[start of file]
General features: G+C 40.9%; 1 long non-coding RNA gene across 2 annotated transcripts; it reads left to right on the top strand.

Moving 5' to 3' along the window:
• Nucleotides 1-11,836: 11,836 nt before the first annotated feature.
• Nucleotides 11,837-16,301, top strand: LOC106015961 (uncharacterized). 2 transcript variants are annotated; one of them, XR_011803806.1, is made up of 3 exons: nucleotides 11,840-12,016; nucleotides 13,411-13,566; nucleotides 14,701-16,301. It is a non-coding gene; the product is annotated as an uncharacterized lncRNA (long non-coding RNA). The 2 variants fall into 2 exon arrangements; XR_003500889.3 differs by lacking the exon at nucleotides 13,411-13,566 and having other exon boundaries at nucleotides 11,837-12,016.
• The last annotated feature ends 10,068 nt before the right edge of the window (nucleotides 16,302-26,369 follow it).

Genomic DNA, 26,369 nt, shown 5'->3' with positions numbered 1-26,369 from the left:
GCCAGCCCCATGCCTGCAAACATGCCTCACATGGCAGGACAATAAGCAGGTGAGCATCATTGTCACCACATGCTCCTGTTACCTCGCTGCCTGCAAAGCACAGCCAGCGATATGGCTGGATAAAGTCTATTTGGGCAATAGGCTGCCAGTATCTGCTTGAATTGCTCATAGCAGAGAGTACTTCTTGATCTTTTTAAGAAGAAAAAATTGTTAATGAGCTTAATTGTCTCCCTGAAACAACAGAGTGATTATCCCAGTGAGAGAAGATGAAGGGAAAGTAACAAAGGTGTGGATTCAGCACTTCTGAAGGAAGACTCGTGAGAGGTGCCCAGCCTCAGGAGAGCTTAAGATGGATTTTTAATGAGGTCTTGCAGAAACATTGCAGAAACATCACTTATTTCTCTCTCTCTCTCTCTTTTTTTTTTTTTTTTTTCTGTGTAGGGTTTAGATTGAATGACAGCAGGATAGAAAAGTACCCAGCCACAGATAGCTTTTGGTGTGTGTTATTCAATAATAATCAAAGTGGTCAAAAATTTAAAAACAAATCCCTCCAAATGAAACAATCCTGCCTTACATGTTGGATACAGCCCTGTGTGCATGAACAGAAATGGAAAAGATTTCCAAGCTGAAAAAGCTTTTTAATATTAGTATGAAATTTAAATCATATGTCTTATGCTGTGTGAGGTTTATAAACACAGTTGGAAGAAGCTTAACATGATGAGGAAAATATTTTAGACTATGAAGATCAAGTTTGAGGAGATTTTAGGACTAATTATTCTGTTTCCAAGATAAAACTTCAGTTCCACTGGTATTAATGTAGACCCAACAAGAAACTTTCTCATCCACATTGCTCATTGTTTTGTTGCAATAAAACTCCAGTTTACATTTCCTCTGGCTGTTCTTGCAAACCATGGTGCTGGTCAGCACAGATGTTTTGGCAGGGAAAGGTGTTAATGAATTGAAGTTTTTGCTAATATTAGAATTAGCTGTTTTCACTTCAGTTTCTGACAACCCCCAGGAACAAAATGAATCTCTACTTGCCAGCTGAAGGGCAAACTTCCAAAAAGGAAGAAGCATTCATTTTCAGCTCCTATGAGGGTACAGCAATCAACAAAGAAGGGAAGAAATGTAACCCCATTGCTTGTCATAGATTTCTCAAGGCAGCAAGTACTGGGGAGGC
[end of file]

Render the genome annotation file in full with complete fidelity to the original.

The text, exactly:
General features: G+C 40.9%; 1 long non-coding RNA gene across 2 annotated transcripts; it reads left to right on the top strand.

Moving 5' to 3' along the window:
• Nucleotides 1-11,836: 11,836 nt before the first annotated feature.
• Nucleotides 11,837-16,301, top strand: LOC106015961 (uncharacterized). 2 transcript variants are annotated; one of them, XR_011803806.1, is made up of 3 exons: nucleotides 11,840-12,016; nucleotides 13,411-13,566; nucleotides 14,701-16,301. It is a non-coding gene; the product is annotated as an uncharacterized lncRNA (long non-coding RNA). The 2 variants fall into 2 exon arrangements; XR_003500889.3 differs by lacking the exon at nucleotides 13,411-13,566 and having other exon boundaries at nucleotides 11,837-12,016.
• The last annotated feature ends 10,068 nt before the right edge of the window (nucleotides 16,302-26,369 follow it).

Genomic DNA, 26,369 nt, shown 5'->3' with positions numbered 1-26,369 from the left:
GCCAGCCCCATGCCTGCAAACATGCCTCACATGGCAGGACAATAAGCAGGTGAGCATCATTGTCACCACATGCTCCTGTTACCTCGCTGCCTGCAAAGCACAGCCAGCGATATGGCTGGATAAAGTCTATTTGGGCAATAGGCTGCCAGTATCTGCTTGAATTGCTCATAGCAGAGAGTACTTCTTGATCTTTTTAAGAAGAAAAAATTGTTAATGAGCTTAATTGTCTCCCTGAAACAACAGAGTGATTATCCCAGTGAGAGAAGATGAAGGGAAAGTAACAAAGGTGTGGATTCAGCACTTCTGAAGGAAGACTCGTGAGAGGTGCCCAGCCTCAGGAGAGCTTAAGATGGATTTTTAATGAGGTCTTGCAGAAACATTGCAGAAACATCACTTATTTCTCTCTCTCTCTCTCTTTTTTTTTTTTTTTTTTCTGTGTAGGGTTTAGATTGAATGACAGCAGGATAGAAAAGTACCCAGCCACAGATAGCTTTTGGTGTGTGTTATTCAATAATAATCAAAGTGGTCAAAAATTTAAAAACAAATCCCTCCAAATGAAACAATCCTGCCTTACATGTTGGATACAGCCCTGTGTGCATGAACAGAAATGGAAAAGATTTCCAAGCTGAAAAAGCTTTTTAATATTAGTATGAAATTTAAATCATATGTCTTATGCTGTGTGAGGTTTATAAACACAGTTGGAAGAAGCTTAACATGATGAGGAAAATATTTTAGACTATGAAGATCAAGTTTGAGGAGATTTTAGGACTAATTATTCTGTTTCCAAGATAAAACTTCAGTTCCACTGGTATTAATGTAGACCCAACAAGAAACTTTCTCATCCACATTGCTCATTGTTTTGTTGCAATAAAACTCCAGTTTACATTTCCTCTGGCTGTTCTTGCAAACCATGGTGCTGGTCAGCACAGATGTTTTGGCAGGGAAAGGTGTTAATGAATTGAAGTTTTTGCTAATATTAGAATTAGCTGTTTTCACTTCAGTTTCTGACAACCCCCAGGAACAAAATGAATCTCTACTTGCCAGCTGAAGGGCAAACTTCCAAAAAGGAAGAAGCATTCATTTTCAGCTCCTATGAGGGTACAGCAATCAACAAAGAAGGGAAGAAATGTAACCCCATTGCTTGTCATAGATTTCTCAAGGCAGCAAGTACTGGGGAGGC